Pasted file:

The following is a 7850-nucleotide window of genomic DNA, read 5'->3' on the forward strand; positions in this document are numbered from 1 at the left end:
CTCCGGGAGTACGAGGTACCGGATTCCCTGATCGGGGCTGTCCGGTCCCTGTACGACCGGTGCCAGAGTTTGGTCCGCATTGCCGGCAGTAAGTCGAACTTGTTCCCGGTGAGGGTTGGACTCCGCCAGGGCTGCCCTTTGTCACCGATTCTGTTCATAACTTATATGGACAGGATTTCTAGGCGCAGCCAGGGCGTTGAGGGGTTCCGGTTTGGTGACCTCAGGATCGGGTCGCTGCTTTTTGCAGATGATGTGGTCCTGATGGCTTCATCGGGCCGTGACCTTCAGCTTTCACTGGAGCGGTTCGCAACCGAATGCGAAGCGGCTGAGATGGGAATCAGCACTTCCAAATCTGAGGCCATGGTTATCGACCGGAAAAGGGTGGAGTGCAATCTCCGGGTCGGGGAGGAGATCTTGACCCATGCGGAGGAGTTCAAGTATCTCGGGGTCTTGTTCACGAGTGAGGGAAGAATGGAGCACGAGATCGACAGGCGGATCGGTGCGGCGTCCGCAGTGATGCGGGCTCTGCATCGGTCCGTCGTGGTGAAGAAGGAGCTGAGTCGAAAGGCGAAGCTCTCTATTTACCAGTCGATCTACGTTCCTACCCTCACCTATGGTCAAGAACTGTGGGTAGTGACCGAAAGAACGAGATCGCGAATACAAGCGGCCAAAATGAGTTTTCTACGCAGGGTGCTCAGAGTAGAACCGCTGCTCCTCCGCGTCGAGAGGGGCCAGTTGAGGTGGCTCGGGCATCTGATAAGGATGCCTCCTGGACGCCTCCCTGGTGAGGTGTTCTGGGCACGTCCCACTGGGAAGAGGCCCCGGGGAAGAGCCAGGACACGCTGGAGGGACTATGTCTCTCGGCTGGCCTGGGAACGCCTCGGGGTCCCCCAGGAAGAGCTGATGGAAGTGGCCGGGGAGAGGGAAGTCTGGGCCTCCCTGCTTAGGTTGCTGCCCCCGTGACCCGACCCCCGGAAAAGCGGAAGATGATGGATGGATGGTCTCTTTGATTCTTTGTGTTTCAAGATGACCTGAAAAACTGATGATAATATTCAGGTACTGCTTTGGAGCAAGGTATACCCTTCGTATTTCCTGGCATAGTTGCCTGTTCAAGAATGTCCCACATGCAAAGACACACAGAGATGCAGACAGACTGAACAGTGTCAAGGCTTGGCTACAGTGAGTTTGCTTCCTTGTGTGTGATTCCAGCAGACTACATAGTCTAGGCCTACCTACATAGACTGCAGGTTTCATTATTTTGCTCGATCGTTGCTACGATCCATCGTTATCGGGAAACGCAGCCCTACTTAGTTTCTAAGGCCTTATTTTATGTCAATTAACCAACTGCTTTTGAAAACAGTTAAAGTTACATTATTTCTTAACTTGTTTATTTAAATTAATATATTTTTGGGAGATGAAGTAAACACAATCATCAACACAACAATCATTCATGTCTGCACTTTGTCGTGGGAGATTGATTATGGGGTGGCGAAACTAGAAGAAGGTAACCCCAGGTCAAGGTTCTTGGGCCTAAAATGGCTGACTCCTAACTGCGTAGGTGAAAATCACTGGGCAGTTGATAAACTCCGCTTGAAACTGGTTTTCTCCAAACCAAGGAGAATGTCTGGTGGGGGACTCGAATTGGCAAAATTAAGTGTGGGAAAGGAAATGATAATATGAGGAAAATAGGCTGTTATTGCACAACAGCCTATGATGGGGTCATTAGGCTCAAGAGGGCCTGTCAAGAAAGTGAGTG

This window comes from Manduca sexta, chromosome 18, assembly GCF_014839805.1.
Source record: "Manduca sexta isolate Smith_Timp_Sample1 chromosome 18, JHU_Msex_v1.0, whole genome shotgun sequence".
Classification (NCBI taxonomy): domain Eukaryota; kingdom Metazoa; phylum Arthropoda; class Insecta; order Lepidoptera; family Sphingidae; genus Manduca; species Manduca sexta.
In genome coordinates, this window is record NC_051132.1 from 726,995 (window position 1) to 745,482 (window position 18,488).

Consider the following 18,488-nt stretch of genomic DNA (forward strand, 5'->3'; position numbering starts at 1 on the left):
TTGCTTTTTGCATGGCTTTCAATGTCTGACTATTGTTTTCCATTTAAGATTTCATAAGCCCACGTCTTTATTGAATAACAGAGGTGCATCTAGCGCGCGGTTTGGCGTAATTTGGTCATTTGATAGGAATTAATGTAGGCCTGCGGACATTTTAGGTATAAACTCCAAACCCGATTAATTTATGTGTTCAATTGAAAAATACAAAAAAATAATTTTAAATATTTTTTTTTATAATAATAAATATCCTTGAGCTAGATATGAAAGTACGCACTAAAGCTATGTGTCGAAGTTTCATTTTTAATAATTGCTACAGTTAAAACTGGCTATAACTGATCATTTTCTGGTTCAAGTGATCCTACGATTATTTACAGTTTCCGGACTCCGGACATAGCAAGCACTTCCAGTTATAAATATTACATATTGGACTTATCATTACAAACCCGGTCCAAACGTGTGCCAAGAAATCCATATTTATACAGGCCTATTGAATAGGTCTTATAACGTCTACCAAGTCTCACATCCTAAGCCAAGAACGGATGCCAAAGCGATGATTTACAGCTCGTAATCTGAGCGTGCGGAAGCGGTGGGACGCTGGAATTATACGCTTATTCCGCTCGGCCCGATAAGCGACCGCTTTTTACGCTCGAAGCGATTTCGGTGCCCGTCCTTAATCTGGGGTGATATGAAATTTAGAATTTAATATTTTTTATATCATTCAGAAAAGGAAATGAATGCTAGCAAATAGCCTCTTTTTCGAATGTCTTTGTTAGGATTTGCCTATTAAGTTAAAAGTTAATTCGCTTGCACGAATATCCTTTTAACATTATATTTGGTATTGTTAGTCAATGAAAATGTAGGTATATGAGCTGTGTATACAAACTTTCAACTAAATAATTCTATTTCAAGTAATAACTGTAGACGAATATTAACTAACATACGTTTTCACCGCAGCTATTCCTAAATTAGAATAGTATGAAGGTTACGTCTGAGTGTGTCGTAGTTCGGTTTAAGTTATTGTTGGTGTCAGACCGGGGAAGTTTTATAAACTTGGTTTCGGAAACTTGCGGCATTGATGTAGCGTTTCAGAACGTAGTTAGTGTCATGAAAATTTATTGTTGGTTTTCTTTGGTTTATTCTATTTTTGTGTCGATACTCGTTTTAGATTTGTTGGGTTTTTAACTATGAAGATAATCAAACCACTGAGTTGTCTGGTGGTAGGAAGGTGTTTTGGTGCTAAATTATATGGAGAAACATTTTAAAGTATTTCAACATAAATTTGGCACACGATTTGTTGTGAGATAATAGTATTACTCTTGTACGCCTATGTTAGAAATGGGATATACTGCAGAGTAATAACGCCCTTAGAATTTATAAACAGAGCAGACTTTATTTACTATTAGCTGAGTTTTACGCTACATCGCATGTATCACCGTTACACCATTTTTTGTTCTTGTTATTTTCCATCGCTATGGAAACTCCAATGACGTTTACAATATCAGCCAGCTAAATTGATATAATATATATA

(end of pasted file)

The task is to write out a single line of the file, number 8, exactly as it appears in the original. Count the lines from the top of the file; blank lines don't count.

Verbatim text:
TTGCTTTTTGCATGGCTTTCAATGTCTGACTATTGTTTTCCATTTAAGATTTCATAAGCCCACGTCTTTATTGAATAACAGAGGTGCATCTAGCGCGCGGTTTGGCGTAATTTGGTCATTTGATAGGAATTAATGTAGGCCTGCGGACATTTTAGGTATAAACTCCAAACCCGATTAATTTATGTGTTCAATTGAAAAATACAAAAAAATAATTTTAAATATTTTTTTTTATAATAATAAATATCCTTGAGCTAGATATGAAAGTACGCACTAAAGCTATGTGTCGAAGTTTCATTTTTAATAATTGCTACAGTTAAAACTGGCTATAACTGATCATTTTCTGGTTCAAGTGATCCTACGATTATTTACAGTTTCCGGACTCCGGACATAGCAAGCACTTCCAGTTATAAATATTACATATTGGACTTATCATTACAAACCCGGTCCAAACGTGTGCCAAGAAATCCATATTTATACAGGCCTATTGAATAGGTCTTATAACGTCTACCAAGTCTCACATCCTAAGCCAAGAACGGATGCCAAAGCGATGATTTACAGCTCGTAATCTGAGCGTGCGGAAGCGGTGGGACGCTGGAATTATACGCTTATTCCGCTCGGCCCGATAAGCGACCGCTTTTTACGCTCGAAGCGATTTCGGTGCCCGTCCTTAATCTGGGGTGATATGAAATTTAGAATTTAATATTTTTTATATCATTCAGAAAAGGAAATGAATGCTAGCAAATAGCCTCTTTTTCGAATGTCTTTGTTAGGATTTGCCTATTAAGTTAAAAGTTAATTCGCTTGCACGAATATCCTTTTAACATTATATTTGGTATTGTTAGTCAATGAAAATGTAGGTATATGAGCTGTGTATACAAACTTTCAACTAAATAATTCTATTTCAAGTAATAACTGTAGACGAATATTAACTAACATACGTTTTCACCGCAGCTATTCCTAAATTAGAATAGTATGAAGGTTACGTCTGAGTGTGTCGTAGTTCGGTTTAAGTTATTGTTGGTGTCAGACCGGGGAAGTTTTATAAACTTGGTTTCGGAAACTTGCGGCATTGATGTAGCGTTTCAGAACGTAGTTAGTGTCATGAAAATTTATTGTTGGTTTTCTTTGGTTTATTCTATTTTTGTGTCGATACTCGTTTTAGATTTGTTGGGTTTTTAACTATGAAGATAATCAAACCACTGAGTTGTCTGGTGGTAGGAAGGTGTTTTGGTGCTAAATTATATGGAGAAACATTTTAAAGTATTTCAACATAAATTTGGCACACGATTTGTTGTGAGATAATAGTATTACTCTTGTACGCCTATGTTAGAAATGGGATATACTGCAGAGTAATAACGCCCTTAGAATTTATAAACAGAGCAGACTTTATTTACTATTAGCTGAGTTTTACGCTACATCGCATGTATCACCGTTACACCATTTTTTGTTCTTGTTATTTTCCATCGCTATGGAAACTCCAATGACGTTTACAATATCAGCCAGCTAAATTGATATAATATATATA